Photographs and narratives by ROBERT LEUTHEUSER from and of his travels through Kurdistan and the greater Middle East. Published in conjunction with his photographic website www.beyondbordersphotography.com.

All images and text are protected by copyright law. Please contact Robert Leutheuser at robleutheuser@gmail.com for any and all uses. Thank you.

16 April 2012

Yezidi Faqirs and Sheikhs in Sinjar (Shingal)


But for Sinjar Mountain there is no topographic relief in the region of northwestern Iraq or northeastern Syria. The 75 kilometer-long mountain runs on an east-west axis; its narrow ridge seems lonely.. Its history is as radical as itself, and has been home to Yezidian people as long as can be remembered.


Today the Yezidis are still there, but the world has changed. In the 1980s Saddam Hussein, in the time-honored strategies of despotic rulers, sought to lessen the threats of enemies (real or perceived) through ethnic dilution. In this case he moved Kurdish and Arab Muslims into the Sinjar region. Additionally, he forcibly relocated the Yezidis from their villages to desolate concrete collective villages (mujamabaats) on the plains at the foot of both the north and south sides of the mountain.



Tentatively a few Yezidis are moving back to some of the villages. But all sense danger and realize neglect. The Sinjar is not officially in quasi-independant Iraqi Kurdistan where conditions of safety for the Yezidis, although not perfect, are relatively secure.  Additionally the Sinjar is a poor brother to Iraqi Kurdistan when it comes to the sharing of the Kurdistan Regional Government's largess.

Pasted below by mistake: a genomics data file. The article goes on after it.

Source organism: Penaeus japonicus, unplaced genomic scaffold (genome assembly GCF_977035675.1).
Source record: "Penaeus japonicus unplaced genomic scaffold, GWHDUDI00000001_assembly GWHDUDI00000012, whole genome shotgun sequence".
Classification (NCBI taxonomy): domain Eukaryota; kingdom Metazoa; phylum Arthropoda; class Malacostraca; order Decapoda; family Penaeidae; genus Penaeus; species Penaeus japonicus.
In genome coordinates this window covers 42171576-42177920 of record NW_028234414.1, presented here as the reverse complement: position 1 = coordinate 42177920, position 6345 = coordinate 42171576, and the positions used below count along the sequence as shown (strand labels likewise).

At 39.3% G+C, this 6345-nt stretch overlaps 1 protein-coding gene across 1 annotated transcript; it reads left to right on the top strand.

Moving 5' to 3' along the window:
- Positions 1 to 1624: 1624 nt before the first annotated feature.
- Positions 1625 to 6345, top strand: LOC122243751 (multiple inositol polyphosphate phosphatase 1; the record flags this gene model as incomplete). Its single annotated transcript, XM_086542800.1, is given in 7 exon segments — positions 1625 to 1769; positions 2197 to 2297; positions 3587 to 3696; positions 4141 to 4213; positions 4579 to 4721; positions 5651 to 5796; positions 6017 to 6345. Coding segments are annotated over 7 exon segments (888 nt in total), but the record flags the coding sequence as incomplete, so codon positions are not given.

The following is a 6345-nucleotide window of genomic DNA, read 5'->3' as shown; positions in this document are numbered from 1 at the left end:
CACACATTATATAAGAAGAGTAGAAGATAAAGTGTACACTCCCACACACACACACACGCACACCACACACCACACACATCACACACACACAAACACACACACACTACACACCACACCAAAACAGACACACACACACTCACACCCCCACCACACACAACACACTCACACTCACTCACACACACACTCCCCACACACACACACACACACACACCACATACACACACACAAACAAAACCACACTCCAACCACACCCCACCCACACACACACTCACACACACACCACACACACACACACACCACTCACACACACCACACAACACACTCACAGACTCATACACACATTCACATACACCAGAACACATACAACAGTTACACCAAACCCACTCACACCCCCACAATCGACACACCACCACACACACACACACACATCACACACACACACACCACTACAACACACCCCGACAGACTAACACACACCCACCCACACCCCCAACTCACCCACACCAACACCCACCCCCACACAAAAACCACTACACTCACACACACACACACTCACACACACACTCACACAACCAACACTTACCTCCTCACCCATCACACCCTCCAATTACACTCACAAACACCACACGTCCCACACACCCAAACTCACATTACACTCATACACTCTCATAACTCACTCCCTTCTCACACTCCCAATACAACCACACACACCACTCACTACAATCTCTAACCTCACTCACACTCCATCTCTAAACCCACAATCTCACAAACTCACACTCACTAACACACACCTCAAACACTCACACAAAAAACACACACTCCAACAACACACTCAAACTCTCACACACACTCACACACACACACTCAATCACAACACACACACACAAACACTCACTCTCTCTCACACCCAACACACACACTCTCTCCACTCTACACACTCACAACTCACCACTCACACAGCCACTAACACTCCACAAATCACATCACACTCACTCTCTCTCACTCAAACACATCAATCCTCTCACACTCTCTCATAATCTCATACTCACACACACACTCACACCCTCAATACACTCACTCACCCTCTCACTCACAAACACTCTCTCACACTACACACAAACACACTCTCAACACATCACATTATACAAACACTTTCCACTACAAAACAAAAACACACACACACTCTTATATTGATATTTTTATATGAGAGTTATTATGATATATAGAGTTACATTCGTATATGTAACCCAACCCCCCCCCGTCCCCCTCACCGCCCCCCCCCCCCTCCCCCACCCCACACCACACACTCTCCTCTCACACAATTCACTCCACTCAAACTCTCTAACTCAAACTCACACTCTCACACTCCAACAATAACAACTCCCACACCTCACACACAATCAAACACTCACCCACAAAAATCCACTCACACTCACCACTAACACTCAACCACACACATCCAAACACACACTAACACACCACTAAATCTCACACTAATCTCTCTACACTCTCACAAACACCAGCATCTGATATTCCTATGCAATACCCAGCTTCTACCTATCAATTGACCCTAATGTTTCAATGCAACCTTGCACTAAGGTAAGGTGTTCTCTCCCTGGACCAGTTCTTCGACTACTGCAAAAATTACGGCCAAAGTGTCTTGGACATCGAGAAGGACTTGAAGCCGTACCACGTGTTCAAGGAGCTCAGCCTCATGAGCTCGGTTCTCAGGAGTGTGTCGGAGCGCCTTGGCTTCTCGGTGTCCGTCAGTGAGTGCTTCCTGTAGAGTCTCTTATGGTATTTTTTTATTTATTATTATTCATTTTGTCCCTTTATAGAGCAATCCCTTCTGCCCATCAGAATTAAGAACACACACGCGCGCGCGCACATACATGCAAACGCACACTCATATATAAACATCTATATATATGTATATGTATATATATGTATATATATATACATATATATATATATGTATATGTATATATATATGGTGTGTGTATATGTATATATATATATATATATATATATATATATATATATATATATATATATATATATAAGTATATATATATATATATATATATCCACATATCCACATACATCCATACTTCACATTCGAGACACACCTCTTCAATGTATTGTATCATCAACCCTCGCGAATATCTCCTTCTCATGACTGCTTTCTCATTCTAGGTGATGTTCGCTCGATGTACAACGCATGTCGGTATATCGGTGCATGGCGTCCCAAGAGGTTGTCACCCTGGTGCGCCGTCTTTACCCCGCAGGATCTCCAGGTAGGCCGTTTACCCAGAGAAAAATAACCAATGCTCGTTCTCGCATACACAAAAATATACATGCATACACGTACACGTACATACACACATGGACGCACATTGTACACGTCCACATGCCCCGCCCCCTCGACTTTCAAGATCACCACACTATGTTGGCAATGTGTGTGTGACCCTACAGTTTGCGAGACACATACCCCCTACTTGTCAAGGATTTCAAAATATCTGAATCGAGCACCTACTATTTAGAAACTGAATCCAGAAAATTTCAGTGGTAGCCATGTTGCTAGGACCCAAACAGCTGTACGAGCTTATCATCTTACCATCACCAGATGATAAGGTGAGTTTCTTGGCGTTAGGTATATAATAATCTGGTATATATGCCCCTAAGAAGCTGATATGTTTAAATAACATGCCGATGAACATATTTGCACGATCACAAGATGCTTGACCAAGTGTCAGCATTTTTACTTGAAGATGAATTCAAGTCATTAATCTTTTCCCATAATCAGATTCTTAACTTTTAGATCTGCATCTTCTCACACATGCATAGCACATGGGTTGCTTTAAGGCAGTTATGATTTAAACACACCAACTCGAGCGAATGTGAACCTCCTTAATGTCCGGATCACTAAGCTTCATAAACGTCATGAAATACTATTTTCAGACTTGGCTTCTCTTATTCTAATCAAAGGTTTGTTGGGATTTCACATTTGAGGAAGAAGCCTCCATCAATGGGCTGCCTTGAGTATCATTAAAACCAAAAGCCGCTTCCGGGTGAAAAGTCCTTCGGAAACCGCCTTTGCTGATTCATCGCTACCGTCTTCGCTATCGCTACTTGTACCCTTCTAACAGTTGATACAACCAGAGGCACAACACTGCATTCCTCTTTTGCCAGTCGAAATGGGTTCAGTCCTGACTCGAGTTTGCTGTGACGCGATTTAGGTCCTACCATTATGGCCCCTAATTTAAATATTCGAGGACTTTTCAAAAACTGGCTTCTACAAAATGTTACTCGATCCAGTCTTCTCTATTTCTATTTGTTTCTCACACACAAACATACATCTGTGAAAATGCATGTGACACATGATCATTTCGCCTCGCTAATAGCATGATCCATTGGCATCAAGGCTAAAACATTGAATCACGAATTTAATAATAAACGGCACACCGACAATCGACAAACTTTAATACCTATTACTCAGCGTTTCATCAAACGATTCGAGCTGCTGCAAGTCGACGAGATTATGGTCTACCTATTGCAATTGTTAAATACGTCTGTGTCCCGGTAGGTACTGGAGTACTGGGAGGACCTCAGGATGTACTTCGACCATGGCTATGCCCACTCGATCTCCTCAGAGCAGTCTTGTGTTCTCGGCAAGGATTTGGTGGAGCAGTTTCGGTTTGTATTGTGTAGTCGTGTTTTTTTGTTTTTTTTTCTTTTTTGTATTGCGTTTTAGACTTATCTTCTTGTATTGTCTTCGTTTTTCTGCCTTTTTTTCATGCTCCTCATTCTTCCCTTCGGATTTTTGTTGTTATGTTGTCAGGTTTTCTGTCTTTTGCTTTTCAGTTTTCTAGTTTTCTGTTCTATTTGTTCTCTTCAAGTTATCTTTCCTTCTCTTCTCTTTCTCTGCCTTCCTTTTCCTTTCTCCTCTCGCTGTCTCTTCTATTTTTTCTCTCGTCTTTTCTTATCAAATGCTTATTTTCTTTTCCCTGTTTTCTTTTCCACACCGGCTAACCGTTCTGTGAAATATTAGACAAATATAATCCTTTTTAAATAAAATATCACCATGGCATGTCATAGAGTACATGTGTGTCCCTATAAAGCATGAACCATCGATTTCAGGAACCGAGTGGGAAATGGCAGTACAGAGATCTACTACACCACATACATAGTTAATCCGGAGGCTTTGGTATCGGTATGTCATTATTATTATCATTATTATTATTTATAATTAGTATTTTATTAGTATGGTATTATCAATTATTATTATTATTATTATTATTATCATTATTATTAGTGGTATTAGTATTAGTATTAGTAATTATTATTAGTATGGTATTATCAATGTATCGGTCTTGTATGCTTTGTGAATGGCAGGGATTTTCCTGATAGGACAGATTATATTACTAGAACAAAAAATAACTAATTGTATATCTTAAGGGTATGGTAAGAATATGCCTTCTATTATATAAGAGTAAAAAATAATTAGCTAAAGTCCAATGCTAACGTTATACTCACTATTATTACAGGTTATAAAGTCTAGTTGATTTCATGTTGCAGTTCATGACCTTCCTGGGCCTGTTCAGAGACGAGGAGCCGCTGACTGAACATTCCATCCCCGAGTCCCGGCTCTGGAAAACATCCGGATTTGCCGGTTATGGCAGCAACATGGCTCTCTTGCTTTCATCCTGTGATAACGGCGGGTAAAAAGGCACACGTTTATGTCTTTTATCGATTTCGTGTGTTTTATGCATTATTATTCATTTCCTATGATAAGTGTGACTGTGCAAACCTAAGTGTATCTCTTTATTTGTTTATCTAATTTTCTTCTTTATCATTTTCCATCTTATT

The comforts of modernity erode tradition. There are few such comforts in the Sinjar.

These are portraits of Sinjari Yezidis – primarily sheikhs and faqirs - both religious designations within Yezidi'ism. The younger and more educated generation prefers Western-styled clothes; and, mustaches, if at all, are modest, as is the dress for all women.






5 comments:

  1. Are you hearing many opinions from the Yezidis about the recent political instability in Syria or is that outside of what they consider relative to their lifestyle?

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  2. Gregory DevejianMay 6, 2012 at 12:42 PM

    There are Yezidis people in Armenia who live in a seemingly safe although very rural area of the country. As I recall from earlier readings of Armenian news, Yezidis are involved politically.

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  3. we do have Yezidis people I'm Yezidi and there is like 500 yezidis people live in Lincoln Nebraska
    they are in everywhere.

    ReplyDelete
    Replies
    1. Thanks for your note, Fadhil. With great pleasure in 2008 I visited your Yezidi community in Lincoln. And you are right, Yezidi communities are found in many countries.

      Delete
  4. You welcome bro. Yezidi people they are in everywhere.

    ReplyDelete